Andrew Coates nails the liars and fantasists of Socialist Worker:
Nothing to do with Brexit, says Socialist Worker Alternative News Factory.
Socialist Worker. 21.2.2017.
There’s no shortage of things to be angry about at the moment—especially when it comes to racism and attacks on Muslims and migrants.
It can be hard to keep track of the outrages committed by US president Donald Trump.
And in Britain many politicians think the vote to leave the European Union (EU) is an opportunity to attack migrants and end freedom of movement.
Yet Trump and Brexit are not the same thing—and we shouldn’t lump them together.
There are similarities between the two. They both happened because sections of working class people kicked back at mainstream politicians after decades of attack.
Some did swallow racist myths pushed from the top of society.
But there is a major difference. There could never be a progressive case for supporting Donald Trump—but there has always been a left wing and anti-racist case against the EU.
Socialist Worker campaigned to leave the EU because it has enforced austerity and locked out refugees fleeing war and poverty.
It’s not true that the main factor behind the Leave vote was racism against migrants—as polls keep showing.
It was a way of punishing the elite and mainstream politicians.
There’s an anti-establishment feeling in Britain that can be turned into resistance.
But to do that means connecting with people’s anger—not dismissing it as racist.
It is no doubt important to emphasise that Trump, who strongly backed Brexit, is not Brexit, nor indeed is he Paul Nuttall, nor was he present, like Nuttall at the Battle of Hastings.
Yet one suspects that the SWP are stung by the loud noises of celebration coming from the Trump camp, and far-rightists around the world, from Marine Le Pen onwards, at the British vote to Leave.
It would be interesting to see the data that shows that the main factor behind the Brexit was “a way of punishing the elite and mainstream politics.”
It would be also interesting to see a Marxist analysis of the ‘elite’, what class it is, and indeed what an ‘elite’ in the UK is.
It would be perhaps too much to expect an account of how leaving the EU, and attacking migrants’ rights (in the UK and, for UK citizens within continental Europe) and ending freedom of movement within its frontiers, is going bring borders down and help, “locked out refugees fleeing war and poverty”.
No doubt the “The EU’s Frontex border guards stop refugees entering Europe by land – forcing them to risk their lives at sea.” will disappear as the UK……. sets up its own border guards.
How Brexit was going to be part of the the fight against austerity by consolidating power in the hands of the right-wingers now in charge of the UK Sovereign state, opening up the way for future trade agreements with the pro-Brexit nationalist Trump, is one of those mysteries of the dialectic.
One that shouting that Trump is not Brexit, and an analysis based on “kicking back” at elites, is not going to unravel.
As for people’s reasons for the Leave vote.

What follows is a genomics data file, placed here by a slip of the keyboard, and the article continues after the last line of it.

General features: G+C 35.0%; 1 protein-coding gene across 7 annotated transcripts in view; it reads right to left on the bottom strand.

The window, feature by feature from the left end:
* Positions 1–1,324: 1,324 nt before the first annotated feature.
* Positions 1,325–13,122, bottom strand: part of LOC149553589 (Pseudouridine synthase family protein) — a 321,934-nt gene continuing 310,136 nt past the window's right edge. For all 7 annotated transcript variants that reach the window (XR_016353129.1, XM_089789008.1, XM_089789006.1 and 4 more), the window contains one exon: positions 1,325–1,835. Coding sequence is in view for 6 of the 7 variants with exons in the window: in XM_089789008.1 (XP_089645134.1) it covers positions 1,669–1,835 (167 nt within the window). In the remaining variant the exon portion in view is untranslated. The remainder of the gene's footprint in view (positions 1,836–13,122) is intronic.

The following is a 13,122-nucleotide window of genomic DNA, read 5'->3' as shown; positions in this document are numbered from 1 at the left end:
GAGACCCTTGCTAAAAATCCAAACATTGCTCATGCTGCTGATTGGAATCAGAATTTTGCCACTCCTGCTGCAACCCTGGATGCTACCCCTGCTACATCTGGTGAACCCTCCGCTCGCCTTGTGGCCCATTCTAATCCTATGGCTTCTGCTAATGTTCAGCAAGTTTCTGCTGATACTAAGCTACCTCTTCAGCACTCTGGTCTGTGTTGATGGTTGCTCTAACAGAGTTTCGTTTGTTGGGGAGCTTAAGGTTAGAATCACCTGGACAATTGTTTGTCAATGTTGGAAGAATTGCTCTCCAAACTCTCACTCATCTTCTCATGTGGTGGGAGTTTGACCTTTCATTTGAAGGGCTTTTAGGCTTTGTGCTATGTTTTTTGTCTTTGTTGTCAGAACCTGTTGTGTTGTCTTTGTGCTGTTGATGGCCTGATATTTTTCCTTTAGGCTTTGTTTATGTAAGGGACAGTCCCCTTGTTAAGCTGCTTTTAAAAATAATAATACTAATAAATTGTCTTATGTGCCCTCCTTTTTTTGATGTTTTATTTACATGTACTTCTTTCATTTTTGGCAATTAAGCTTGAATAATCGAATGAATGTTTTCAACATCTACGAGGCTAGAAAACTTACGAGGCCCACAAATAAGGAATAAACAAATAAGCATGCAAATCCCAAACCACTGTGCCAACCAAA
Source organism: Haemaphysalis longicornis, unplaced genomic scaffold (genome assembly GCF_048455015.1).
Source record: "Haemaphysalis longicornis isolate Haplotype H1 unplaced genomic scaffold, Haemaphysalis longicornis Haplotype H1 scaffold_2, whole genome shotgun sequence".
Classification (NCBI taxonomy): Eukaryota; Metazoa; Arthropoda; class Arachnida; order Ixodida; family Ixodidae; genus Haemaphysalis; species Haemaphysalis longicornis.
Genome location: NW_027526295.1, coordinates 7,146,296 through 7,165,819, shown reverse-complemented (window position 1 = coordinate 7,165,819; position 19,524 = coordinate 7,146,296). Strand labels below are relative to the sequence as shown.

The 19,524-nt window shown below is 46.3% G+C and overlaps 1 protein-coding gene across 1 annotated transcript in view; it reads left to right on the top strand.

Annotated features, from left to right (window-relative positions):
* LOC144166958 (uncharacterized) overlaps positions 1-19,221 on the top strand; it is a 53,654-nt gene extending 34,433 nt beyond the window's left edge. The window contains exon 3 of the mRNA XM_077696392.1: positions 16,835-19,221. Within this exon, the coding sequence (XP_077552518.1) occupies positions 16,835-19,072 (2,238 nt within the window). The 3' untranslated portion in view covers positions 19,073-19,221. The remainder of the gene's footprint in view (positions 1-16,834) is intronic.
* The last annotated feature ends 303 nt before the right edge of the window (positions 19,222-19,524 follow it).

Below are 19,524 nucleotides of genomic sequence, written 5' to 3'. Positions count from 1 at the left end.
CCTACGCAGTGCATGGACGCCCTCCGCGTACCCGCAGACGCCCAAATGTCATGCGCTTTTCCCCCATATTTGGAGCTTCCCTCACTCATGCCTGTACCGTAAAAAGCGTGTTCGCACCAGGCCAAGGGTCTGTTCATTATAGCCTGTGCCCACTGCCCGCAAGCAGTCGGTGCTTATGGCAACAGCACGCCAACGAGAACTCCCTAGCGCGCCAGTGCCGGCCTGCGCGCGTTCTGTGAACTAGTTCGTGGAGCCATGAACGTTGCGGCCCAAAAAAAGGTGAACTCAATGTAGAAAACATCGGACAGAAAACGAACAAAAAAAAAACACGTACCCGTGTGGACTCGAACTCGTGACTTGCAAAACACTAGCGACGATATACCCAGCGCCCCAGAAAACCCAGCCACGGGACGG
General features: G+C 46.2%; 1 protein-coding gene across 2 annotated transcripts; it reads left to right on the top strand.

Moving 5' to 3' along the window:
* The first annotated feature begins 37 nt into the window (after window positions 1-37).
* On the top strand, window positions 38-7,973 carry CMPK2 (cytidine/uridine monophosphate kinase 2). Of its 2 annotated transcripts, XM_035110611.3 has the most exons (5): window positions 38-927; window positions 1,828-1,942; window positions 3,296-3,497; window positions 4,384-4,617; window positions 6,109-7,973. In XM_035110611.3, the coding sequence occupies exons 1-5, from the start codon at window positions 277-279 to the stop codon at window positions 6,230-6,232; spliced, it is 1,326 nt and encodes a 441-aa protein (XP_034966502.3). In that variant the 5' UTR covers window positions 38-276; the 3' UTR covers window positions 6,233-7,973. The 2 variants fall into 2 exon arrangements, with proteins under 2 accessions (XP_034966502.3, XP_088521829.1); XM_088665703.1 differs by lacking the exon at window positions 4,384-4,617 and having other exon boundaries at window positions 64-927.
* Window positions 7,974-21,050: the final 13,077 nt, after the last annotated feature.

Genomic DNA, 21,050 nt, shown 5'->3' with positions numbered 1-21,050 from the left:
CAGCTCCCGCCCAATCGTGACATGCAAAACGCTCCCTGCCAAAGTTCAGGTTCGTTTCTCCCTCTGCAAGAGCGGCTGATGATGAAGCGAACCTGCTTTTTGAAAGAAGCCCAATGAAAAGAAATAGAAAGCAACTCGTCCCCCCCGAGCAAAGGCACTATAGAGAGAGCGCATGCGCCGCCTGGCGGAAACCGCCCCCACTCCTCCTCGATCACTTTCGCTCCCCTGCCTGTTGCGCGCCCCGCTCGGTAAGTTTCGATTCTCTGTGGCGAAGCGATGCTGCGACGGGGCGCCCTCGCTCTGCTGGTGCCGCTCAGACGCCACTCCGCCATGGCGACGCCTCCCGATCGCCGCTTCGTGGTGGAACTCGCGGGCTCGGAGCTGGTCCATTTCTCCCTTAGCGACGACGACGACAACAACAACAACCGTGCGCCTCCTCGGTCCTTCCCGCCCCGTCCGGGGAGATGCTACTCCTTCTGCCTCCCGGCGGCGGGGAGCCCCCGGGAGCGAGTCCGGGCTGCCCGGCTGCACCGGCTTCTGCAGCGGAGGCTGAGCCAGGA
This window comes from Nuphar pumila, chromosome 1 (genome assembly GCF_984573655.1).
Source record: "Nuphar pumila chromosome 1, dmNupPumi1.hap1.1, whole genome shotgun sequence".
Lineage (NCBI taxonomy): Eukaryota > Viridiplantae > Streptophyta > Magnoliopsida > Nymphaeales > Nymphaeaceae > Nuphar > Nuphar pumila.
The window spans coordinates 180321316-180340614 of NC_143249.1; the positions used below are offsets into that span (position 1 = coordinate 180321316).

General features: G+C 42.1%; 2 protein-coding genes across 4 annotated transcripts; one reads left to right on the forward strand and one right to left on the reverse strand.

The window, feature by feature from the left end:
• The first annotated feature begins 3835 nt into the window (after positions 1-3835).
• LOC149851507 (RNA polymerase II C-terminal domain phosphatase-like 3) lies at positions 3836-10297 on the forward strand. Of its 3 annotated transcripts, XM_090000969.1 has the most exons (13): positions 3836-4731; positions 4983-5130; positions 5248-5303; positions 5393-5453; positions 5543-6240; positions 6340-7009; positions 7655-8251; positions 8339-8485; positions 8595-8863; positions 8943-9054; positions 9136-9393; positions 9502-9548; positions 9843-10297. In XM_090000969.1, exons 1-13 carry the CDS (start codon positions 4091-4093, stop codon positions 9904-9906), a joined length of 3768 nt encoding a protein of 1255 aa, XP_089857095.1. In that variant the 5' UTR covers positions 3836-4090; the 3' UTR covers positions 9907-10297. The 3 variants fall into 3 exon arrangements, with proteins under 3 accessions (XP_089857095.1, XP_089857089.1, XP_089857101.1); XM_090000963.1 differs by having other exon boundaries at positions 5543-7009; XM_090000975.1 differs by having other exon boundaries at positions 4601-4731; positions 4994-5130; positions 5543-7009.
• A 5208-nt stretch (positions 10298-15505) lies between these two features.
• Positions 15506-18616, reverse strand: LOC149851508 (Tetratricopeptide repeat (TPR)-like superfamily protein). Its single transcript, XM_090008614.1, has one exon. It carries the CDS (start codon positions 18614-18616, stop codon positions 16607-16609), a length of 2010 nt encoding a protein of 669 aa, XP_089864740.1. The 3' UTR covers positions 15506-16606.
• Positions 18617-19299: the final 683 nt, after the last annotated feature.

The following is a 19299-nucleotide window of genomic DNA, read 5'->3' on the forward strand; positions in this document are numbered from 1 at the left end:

This is a synthesis of many studies (Wikipedia).
On the day of the referendum Lord Ashcroft‘s polling team questioned 12,369 people who had completed voting. This poll produced data that showed that ‘Nearly half (49%) of leave voters said the biggest single reason for wanting to leave the European Union was “the principle that decisions about the UK should be taken in the UK”.”
Lord Ashcroft’s election day poll of 12,369 voters also discovered that ‘One third (33%) [of leave voters] said the main reason was that leaving “offered the best chance for the UK to regain control over immigration and its own borders.”’
Immediately prior to the referendum data from Ipsos-Mori showed that immigration/migration was the most cited issue when Britons were asked ‘What do you see as the most/other important issue facing Britain today?’ with 48% of respondents mentioning it when surveyed.
In the SWP’s Alternative News Factory the third who were plainly anti-migrant have vanished, nor any consideration that this may have been a reason, if not the principal one, for a Brexit vote.
Perhaps the writers for Socialist Worker were asleep when the torrent of anti-migrant propaganda was unleashed in the country.
Now, how exactly is the SWP going to relate to the “anti-establishment” demand that motivated the others that “decisions taken in the UK should be taken in the UK” by these people ‘angry at the elites’?
From the US website Socialist Worker.org (nothing to do with the UK SWP):
rounds up reports of massive demonstrations from around the country.
WE KNEW they’d be big. But they ended up being “YOOGE,” as a certain incoming commander in chief might say.
Across the U.S. and around the globe, masses of people disgusted with the bigot who officially moved into 1600 Pennsylvania Avenue took to the streets to say “Not my president” and to oppose the right-wing attacks that the Trump administration has planned.
People marched against Trump on all seven continents–a first for presidential inaugural protests. (Yes, even in Antarctica, where a group of tourists and environmental activists protested in defense of penguins and the planet.)
While Trump’s team began his presidency with bald-faced lies about the size of the crowds that (didn’t) turn out for his swearing-in on January 20, the best estimates for the January 21 women’s marches were between 3.3 million and 4.5 million people.
That sent a resounding “no” to Trump: No, we will not stand by as women’s rights are attacked; No, we will not stay silent as racist hate is unleashed; No, we will not be complacent as the rich get richer, and working people face further assaults.
Everywhere, the massive numbers of protesters–in several cities, there were counted the largest protest gatherings ever in their histories–provided a sense of excitement and hope to those who understand the only way to stop Trump is by building uncompromising resistance to his agenda.
As one sign carried by a protester in Seattle summed up, Trump-style: “We know marches. We do the best marches. (They’re terrific.) Everyone agrees.”
— In New York City, site of the largest protest outside of Washington, some 500,000 people gathered at Dag Hammarskjold Plaza in Midtown Manhattan for a march that traveled close to Trump’s own doorstep–Trump Tower.